The Irish Republican Army (IRA) and organised crime are becoming major players in the Australian cigarette business, according to several newspapers.
The Irish Independent reports a senior figure in the South Armagh Provisional IRA has been arrested in Spain in connection with illicit tobacco, whilst The Times says organised criminals in Manchester now represent 1.3 percent of the Australian market.
Australia already has standardised, non-branded packaging for cigarettes a policy known as “plain packaging”. Ireland is phasing them in and this is believed to be the reason the IRA have found it easy to enter the market. The policy makes anti-forgery packaging designs illegal so they can no longer be used as a way of protecting consumers from illegal products.
Spanish police have already detained ex-IRA bombers Leonard ‘Bap’ Hardy, originally from west Belfast, and his wife Donna Maguire. Whilst she was released he is now being accused of consorting with a Malaysian businessman to flood Australia with cheap cigarettes in plain packets.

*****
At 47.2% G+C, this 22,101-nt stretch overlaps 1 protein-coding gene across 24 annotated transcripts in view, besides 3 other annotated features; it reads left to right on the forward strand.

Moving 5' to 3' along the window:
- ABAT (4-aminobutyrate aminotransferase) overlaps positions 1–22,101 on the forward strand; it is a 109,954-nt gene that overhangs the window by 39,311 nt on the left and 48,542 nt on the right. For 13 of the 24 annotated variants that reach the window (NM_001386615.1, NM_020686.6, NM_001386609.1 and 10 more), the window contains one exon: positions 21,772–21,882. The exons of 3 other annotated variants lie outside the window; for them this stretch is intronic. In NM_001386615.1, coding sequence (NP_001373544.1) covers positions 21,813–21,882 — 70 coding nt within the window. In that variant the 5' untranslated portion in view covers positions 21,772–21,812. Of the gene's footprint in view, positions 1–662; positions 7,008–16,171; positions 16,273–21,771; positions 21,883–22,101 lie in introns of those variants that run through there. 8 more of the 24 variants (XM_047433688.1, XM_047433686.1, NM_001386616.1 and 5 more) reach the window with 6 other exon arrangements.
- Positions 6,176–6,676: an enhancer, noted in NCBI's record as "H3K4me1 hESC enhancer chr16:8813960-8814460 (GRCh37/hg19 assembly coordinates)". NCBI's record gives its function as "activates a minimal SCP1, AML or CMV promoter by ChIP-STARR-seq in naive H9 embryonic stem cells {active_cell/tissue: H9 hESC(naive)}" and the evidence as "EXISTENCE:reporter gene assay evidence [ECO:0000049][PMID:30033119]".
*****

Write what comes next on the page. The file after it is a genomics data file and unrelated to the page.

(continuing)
Over the Irish Sea in Manchester the Police are investigation a criminal gang said to be linked to a company called JSS Tobacco. The company’s registered office is empty and their company secretary was a third-party service acting on behalf of a businessman in Dubai. A Police Assistant Commissioner working on the case told The Times it was “one of the largest organised crime set-ups in relation to international tobacco importation”. The smuggling operation they have already uncovered is said to be worth £45m.
The British government has now announced it is to rush through legislation to bring in plain packaging. This had led to concerns smugglers will also be able to take advantage of the lucrative UK market. In order to protect their businesses tobacco firms are now considering suing the British government for theft of intellectual property in a move that could cost the taxpayer £11bn.
South Armagh IRA already make a fortune from smuggling and fraud. Their principle businesses are the moving of petrol from the Republic of Ireland to the UK, where it is more highly taxed. They also use EU subsidies as a source of revenue by moving animals and produce from one side of the border to the other to double claim.